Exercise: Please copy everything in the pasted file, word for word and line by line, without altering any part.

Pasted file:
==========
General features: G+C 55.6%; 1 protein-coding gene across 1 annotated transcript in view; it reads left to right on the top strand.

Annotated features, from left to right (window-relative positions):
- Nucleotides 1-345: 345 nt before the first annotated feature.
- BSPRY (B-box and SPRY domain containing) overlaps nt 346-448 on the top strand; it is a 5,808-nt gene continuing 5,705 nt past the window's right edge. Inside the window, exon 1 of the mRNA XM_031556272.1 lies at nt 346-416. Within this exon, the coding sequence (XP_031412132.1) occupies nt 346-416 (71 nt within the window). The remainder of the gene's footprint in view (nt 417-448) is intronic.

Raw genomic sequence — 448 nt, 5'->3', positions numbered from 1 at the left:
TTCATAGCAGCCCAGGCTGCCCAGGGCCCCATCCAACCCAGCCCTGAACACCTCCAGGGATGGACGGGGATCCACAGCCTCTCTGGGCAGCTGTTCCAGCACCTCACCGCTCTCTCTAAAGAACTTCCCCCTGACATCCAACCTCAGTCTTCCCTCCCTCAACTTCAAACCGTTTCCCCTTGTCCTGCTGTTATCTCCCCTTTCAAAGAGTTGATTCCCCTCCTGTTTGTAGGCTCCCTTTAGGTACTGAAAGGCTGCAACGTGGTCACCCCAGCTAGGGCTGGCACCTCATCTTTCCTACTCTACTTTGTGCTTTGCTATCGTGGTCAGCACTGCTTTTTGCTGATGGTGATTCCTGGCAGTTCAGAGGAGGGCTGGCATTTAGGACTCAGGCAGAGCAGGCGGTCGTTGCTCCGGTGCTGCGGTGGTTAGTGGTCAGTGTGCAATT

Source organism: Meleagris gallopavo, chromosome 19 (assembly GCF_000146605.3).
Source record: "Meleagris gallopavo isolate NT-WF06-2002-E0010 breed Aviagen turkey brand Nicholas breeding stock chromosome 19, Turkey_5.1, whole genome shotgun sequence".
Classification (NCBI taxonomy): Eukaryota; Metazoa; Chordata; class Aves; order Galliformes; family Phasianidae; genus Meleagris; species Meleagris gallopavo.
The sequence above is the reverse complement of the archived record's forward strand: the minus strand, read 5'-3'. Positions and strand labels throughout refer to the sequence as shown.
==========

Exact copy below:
General features: G+C 55.6%; 1 protein-coding gene across 1 annotated transcript in view; it reads left to right on the top strand.

Annotated features, from left to right (window-relative positions):
- Nucleotides 1-345: 345 nt before the first annotated feature.
- BSPRY (B-box and SPRY domain containing) overlaps nt 346-448 on the top strand; it is a 5,808-nt gene continuing 5,705 nt past the window's right edge. Inside the window, exon 1 of the mRNA XM_031556272.1 lies at nt 346-416. Within this exon, the coding sequence (XP_031412132.1) occupies nt 346-416 (71 nt within the window). The remainder of the gene's footprint in view (nt 417-448) is intronic.

Raw genomic sequence — 448 nt, 5'->3', positions numbered from 1 at the left:
TTCATAGCAGCCCAGGCTGCCCAGGGCCCCATCCAACCCAGCCCTGAACACCTCCAGGGATGGACGGGGATCCACAGCCTCTCTGGGCAGCTGTTCCAGCACCTCACCGCTCTCTCTAAAGAACTTCCCCCTGACATCCAACCTCAGTCTTCCCTCCCTCAACTTCAAACCGTTTCCCCTTGTCCTGCTGTTATCTCCCCTTTCAAAGAGTTGATTCCCCTCCTGTTTGTAGGCTCCCTTTAGGTACTGAAAGGCTGCAACGTGGTCACCCCAGCTAGGGCTGGCACCTCATCTTTCCTACTCTACTTTGTGCTTTGCTATCGTGGTCAGCACTGCTTTTTGCTGATGGTGATTCCTGGCAGTTCAGAGGAGGGCTGGCATTTAGGACTCAGGCAGAGCAGGCGGTCGTTGCTCCGGTGCTGCGGTGGTTAGTGGTCAGTGTGCAATT

Source organism: Meleagris gallopavo, chromosome 19 (assembly GCF_000146605.3).
Source record: "Meleagris gallopavo isolate NT-WF06-2002-E0010 breed Aviagen turkey brand Nicholas breeding stock chromosome 19, Turkey_5.1, whole genome shotgun sequence".
Classification (NCBI taxonomy): Eukaryota; Metazoa; Chordata; class Aves; order Galliformes; family Phasianidae; genus Meleagris; species Meleagris gallopavo.
The sequence above is the reverse complement of the archived record's forward strand: the minus strand, read 5'-3'. Positions and strand labels throughout refer to the sequence as shown.